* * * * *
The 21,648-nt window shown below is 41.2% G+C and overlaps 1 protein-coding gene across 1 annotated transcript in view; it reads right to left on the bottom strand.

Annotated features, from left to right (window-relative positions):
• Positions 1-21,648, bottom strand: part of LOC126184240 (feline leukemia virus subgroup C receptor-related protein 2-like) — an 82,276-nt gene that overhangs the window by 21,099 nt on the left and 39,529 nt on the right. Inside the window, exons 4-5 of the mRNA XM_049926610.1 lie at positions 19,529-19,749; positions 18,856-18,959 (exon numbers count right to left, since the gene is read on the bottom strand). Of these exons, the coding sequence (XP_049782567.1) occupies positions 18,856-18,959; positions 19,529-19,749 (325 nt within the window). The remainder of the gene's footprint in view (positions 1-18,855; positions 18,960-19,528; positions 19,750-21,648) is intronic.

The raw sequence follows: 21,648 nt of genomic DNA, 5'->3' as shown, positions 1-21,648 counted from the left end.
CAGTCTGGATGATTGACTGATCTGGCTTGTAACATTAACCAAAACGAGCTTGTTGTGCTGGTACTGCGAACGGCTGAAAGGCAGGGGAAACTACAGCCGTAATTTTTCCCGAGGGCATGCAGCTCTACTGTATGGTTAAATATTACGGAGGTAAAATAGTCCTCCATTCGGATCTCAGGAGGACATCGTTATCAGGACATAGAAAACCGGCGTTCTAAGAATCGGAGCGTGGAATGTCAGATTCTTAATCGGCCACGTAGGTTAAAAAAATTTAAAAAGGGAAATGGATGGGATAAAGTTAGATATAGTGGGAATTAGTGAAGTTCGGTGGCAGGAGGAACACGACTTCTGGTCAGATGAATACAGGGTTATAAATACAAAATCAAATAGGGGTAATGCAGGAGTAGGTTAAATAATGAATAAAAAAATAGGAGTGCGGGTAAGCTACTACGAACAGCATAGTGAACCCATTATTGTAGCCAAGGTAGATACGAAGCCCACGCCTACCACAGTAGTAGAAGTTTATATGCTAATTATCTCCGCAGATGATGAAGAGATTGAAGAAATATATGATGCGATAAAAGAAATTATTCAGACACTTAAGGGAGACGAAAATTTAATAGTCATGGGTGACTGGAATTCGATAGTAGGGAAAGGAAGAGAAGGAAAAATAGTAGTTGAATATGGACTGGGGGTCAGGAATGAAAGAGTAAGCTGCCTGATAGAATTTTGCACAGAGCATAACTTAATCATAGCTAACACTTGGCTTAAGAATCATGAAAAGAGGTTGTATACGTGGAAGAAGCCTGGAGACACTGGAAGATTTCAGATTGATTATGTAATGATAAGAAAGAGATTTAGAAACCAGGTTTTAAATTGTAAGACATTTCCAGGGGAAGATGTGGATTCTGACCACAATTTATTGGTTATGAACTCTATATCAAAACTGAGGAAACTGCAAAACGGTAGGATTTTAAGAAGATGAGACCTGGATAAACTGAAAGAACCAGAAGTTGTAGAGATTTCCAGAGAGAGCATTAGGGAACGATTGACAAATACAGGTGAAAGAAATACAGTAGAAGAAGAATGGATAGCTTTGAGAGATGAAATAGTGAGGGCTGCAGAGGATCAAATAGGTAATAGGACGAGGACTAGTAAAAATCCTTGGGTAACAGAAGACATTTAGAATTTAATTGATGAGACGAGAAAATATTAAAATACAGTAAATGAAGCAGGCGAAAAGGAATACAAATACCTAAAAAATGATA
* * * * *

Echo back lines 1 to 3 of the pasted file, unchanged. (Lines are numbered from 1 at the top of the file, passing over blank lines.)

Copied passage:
The 21,648-nt window shown below is 41.2% G+C and overlaps 1 protein-coding gene across 1 annotated transcript in view; it reads right to left on the bottom strand.

Annotated features, from left to right (window-relative positions):
• Positions 1-21,648, bottom strand: part of LOC126184240 (feline leukemia virus subgroup C receptor-related protein 2-like) — an 82,276-nt gene that overhangs the window by 21,099 nt on the left and 39,529 nt on the right. Inside the window, exons 4-5 of the mRNA XM_049926610.1 lie at positions 19,529-19,749; positions 18,856-18,959 (exon numbers count right to left, since the gene is read on the bottom strand). Of these exons, the coding sequence (XP_049782567.1) occupies positions 18,856-18,959; positions 19,529-19,749 (325 nt within the window). The remainder of the gene's footprint in view (positions 1-18,855; positions 18,960-19,528; positions 19,750-21,648) is intronic.